Over a year ago I began spending a lot of time focusing on the OpenID standard. I went so far as to say that 2007 would be the year of OpenID. Within a month of my article the buzz had died down and there appeared to be no support behind the movement. Large companies including AOL sent out press releases stating their support of the standard which simply meant that you could use their site as your OpenID provider. Nobody wanted to accept OpenID as a way to login.
Today big news came out from Yahoo who announced their support of OpenID as a format for logging in. This is a big win for the movement supporters. This is a huge first step toward the organization of identity on the web. OpenID provides users with a single login that works across multiple unaffiliated websites. With the recent announcement that Facebook and other social networks have joined the data portability work group, the buzz has been increasing.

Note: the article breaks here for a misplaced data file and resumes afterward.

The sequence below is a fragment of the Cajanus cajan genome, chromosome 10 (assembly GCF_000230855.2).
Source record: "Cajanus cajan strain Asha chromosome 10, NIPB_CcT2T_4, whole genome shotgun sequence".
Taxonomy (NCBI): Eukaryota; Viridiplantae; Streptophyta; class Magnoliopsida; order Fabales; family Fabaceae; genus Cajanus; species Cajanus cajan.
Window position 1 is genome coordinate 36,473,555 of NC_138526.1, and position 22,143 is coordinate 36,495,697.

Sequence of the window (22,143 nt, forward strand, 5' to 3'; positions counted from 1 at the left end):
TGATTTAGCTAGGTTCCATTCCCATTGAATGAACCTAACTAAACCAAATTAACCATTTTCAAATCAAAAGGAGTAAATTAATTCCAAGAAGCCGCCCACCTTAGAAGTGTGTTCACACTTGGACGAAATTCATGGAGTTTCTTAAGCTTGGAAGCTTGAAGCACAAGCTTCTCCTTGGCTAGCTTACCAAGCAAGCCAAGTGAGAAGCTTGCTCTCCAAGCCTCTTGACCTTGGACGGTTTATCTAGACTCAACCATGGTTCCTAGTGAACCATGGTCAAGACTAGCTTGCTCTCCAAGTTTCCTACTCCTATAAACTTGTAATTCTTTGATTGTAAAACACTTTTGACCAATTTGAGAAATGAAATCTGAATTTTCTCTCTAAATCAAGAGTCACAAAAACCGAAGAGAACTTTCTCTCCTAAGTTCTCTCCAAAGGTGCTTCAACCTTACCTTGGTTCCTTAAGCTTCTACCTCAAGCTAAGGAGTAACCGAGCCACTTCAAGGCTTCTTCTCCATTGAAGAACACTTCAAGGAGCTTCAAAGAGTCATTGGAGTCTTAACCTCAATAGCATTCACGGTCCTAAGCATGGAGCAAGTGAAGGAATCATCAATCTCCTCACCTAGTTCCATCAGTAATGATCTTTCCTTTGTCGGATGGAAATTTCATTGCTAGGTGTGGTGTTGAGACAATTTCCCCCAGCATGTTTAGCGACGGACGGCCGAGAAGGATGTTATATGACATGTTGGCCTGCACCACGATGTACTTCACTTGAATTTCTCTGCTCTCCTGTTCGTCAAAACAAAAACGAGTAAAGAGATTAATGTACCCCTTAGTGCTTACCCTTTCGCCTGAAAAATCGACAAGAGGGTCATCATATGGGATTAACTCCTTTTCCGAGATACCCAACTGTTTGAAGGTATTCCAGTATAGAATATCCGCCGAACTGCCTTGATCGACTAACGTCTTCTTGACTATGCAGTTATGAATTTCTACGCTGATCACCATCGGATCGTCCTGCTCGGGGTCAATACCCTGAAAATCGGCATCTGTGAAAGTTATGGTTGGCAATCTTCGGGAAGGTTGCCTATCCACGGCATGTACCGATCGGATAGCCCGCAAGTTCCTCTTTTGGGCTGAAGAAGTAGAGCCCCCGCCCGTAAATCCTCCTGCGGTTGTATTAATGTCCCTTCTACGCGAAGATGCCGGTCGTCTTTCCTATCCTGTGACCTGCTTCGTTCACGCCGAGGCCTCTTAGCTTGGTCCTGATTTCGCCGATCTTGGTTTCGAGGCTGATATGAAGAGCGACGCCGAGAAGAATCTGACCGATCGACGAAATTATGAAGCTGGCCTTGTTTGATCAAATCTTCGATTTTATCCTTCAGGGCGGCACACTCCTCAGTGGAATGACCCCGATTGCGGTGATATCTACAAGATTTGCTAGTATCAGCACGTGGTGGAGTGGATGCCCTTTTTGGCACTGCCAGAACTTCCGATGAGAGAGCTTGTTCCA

As Caroline McCarthy points out, one major downfall of the OpenID standard is that it does not provide a “central repository for identity management.” That’s a major issue and as such OpenID is just a first step toward a web in which identity is effectively managed and portable. It appears as though 2008 may turn out to be the year that web identity gets pushed to the forefront. This is a huge step in the right direction and Yahoo deserves the recognition. Do you think we’ll begin to see portable identities in 2008?